Where Berlin - - Contents -

Get lost in the ma­jes­tic gar­dens and courtly rooms of yesteryear in some of Ber­lin’s many palaces.

“The Schloss is tes­ta­ment to the

era’s pomp.” Get­ting lost in the ma­jes­tic gar­dens and courtly rooms of yesteryear, Annabelle Mal­lia imag­ines her­self cast in the next re­make of Pride and Prej­u­dice.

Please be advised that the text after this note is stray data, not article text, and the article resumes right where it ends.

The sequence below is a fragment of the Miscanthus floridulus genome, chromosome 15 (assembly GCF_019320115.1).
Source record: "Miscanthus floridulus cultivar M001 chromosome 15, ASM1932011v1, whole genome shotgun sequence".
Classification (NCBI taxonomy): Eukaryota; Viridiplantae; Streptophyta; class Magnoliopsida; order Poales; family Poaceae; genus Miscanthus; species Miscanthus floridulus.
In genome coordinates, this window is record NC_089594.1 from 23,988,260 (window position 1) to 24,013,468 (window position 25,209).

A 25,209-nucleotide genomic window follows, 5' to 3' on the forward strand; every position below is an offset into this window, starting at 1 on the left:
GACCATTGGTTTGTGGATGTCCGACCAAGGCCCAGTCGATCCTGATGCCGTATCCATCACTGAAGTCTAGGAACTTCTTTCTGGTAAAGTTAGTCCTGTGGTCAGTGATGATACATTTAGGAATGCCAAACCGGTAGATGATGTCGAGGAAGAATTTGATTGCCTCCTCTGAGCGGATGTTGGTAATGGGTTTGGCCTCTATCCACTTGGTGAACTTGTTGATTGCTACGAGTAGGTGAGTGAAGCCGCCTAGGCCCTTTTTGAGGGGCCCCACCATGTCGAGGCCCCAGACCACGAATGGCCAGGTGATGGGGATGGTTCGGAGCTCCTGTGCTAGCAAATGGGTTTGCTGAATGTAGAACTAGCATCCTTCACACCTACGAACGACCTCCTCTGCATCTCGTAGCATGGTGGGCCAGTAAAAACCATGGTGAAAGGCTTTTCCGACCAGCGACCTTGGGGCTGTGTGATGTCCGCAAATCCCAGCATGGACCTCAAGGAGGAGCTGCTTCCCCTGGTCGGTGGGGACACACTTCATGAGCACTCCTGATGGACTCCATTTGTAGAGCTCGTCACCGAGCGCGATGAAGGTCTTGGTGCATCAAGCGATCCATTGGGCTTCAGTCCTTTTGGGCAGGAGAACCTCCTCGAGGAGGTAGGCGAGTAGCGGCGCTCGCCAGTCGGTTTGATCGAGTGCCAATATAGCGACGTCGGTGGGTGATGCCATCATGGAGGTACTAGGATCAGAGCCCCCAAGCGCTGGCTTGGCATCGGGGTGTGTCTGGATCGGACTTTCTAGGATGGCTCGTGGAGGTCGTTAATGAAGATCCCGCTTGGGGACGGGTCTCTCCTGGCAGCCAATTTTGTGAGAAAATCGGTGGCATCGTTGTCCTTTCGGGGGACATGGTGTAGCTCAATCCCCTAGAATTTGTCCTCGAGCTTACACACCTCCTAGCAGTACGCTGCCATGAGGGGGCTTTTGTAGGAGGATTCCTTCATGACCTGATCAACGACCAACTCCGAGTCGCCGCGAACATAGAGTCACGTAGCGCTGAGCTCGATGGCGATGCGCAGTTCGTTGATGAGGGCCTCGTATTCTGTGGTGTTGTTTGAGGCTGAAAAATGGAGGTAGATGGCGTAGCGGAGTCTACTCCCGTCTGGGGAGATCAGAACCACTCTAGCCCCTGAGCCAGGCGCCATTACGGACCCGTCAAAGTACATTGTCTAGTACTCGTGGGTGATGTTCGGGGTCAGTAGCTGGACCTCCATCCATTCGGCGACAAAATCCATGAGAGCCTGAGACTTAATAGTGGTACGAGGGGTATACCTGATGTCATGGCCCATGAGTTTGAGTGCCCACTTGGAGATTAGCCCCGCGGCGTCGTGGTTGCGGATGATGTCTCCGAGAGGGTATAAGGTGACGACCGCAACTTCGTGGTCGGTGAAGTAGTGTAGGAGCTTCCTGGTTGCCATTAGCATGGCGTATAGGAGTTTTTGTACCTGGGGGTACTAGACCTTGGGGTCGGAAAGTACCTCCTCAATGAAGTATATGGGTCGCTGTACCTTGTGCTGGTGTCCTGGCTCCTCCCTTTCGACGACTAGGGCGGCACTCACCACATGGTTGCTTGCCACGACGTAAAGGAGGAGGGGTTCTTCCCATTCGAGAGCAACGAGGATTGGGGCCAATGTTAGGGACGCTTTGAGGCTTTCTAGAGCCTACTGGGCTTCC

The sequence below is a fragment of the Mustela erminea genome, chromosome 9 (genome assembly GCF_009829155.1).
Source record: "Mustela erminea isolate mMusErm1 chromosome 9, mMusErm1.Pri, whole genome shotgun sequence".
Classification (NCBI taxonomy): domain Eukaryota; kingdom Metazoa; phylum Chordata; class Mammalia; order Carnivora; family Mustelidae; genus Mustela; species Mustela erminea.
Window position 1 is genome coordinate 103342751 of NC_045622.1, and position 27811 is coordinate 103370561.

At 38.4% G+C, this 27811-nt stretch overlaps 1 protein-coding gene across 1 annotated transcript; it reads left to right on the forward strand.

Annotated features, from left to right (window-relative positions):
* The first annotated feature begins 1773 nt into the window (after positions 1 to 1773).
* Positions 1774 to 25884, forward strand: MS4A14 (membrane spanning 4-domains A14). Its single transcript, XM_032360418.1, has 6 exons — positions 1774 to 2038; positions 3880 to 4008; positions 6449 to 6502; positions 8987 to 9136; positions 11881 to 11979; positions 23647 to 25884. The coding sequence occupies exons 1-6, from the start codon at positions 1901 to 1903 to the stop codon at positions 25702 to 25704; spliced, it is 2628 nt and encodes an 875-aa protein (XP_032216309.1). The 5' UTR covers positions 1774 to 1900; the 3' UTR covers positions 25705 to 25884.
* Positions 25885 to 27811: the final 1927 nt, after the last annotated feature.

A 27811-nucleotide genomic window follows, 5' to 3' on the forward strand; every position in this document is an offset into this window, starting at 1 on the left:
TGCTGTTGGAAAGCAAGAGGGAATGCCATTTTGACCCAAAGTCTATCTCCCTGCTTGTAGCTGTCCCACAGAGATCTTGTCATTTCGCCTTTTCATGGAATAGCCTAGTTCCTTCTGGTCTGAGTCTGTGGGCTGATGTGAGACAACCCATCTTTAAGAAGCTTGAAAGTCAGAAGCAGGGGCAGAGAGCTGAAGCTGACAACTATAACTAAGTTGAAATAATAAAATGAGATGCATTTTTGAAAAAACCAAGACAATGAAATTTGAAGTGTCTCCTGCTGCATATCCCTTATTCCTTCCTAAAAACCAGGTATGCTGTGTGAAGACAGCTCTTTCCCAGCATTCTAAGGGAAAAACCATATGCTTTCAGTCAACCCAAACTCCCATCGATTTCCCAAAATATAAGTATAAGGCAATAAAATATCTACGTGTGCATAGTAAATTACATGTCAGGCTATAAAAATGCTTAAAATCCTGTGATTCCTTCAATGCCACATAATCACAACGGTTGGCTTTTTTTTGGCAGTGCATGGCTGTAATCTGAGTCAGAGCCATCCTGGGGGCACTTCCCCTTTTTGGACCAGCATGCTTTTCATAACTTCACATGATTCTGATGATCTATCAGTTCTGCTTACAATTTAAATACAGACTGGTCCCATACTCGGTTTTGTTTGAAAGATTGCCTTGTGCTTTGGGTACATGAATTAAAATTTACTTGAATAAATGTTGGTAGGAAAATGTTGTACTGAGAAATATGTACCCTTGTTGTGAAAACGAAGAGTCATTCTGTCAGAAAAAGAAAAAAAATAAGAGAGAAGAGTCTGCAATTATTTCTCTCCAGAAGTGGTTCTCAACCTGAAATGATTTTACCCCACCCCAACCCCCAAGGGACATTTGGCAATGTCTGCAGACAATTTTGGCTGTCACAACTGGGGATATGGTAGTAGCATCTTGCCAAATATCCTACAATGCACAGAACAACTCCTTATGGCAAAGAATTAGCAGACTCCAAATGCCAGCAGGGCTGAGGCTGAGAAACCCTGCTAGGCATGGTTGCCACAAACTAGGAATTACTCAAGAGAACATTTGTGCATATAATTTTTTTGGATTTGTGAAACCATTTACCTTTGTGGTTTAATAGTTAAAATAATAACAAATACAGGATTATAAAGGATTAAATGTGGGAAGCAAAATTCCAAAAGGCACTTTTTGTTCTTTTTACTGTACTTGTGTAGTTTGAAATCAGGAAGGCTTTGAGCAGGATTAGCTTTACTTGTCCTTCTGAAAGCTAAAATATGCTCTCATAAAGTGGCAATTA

With its con­tem­po­rary feel, Ber­lin seems like no place for re­gal dreams, but it has plenty of Prus­sian cas­tles and palaces to prove us wrong. For the imag­i­nary princesses and princes out there, here is the list of my fa­vorite royal re­treats. The most fa­mous and most ma­jes­tic is Schloß Char­lot­ten­burg (Span­dauer Damm 10-22), built at the end of the 17th cen­tury as a gift and summer home for Friedrich I’s wife, Queen So­phie Char­lotte. With walls cov­ered in dec­o­ra­tive am­ber and a first-rate art col­lec­tion, the Schloß is tes­ta­ment to the era’s pomp, while the sur­round­ing gar­dens pro­vide en­chant­ing walks and panoramic views, in­clud­ing a mau­soleum and the Belvedere tea­house’s pottery and porce­lain col­lec­tion. Lus­trous gar­dens and wa­ter­side walks also fea­ture at Schloß Glienicke (Königstraße 36). Stand­ing on an is­land in the mid­dle of Wannsee Lake, it was com­mis­sioned by Prince Carl of Prus­sia in 1826 and de­signed with clas­si­cal el­e­ments rem­i­nis­cent of Ital­ian coun­try houses. The large foun­tain at the front, dec­o­rated with golden lions, re­calls the Villa Medici foun­tain in Rome. Lo­cated in the Grunewald for­est is another noble abode, Jagdschloss Grunewald (Hüt­ten­weg 100), built in 1540 for Elec­toral Prince Joachim II to prac­tice his fa­vorite sport of hunt­ing. Here vis­i­tors can en­joy a ro­man­tic at­mos­phere and an im­pres­sive col­lec­tion of paint­ings by Rubens, Lievens, and Cranach. Ooz­ing with his­tory, the moated Baroque palace of Schloß Köpenick (on the Schloßin­sel) was built on a small is­land and sur­rounded by an English-style park with flut­ter­ing elms and ginkgo trees. Orig­i­nally built in 1558, it served as a summer res­i­dence and hunt­ing lodge for the Ho­hen­zollern elec­tors of Bran­den­burg and later as the palace of Friedrich I of Prus­sia. Arche­ol­o­gists have also found the re­mains of graves from the Stone Age and Slavic for­ti­fi­ca­tions from the eighth cen­tury on the site. One of the best-pre­served Re­nais­sance mil­i­tary for­ti­fi­ca­tions of Europe, Span­dau Zi­tadelle (Am Julius­turm) was con­structed at the end of the 16th cen­tury, and its ap­pear­ance is very typ­i­cal for this pe­riod, con­sist­ing of four bas­tions con­nected by four tow­er­ing walls. Nowa­days, the fortress need only fend off crowds flock­ing to the var­i­ous mu­sic con­certs held there.

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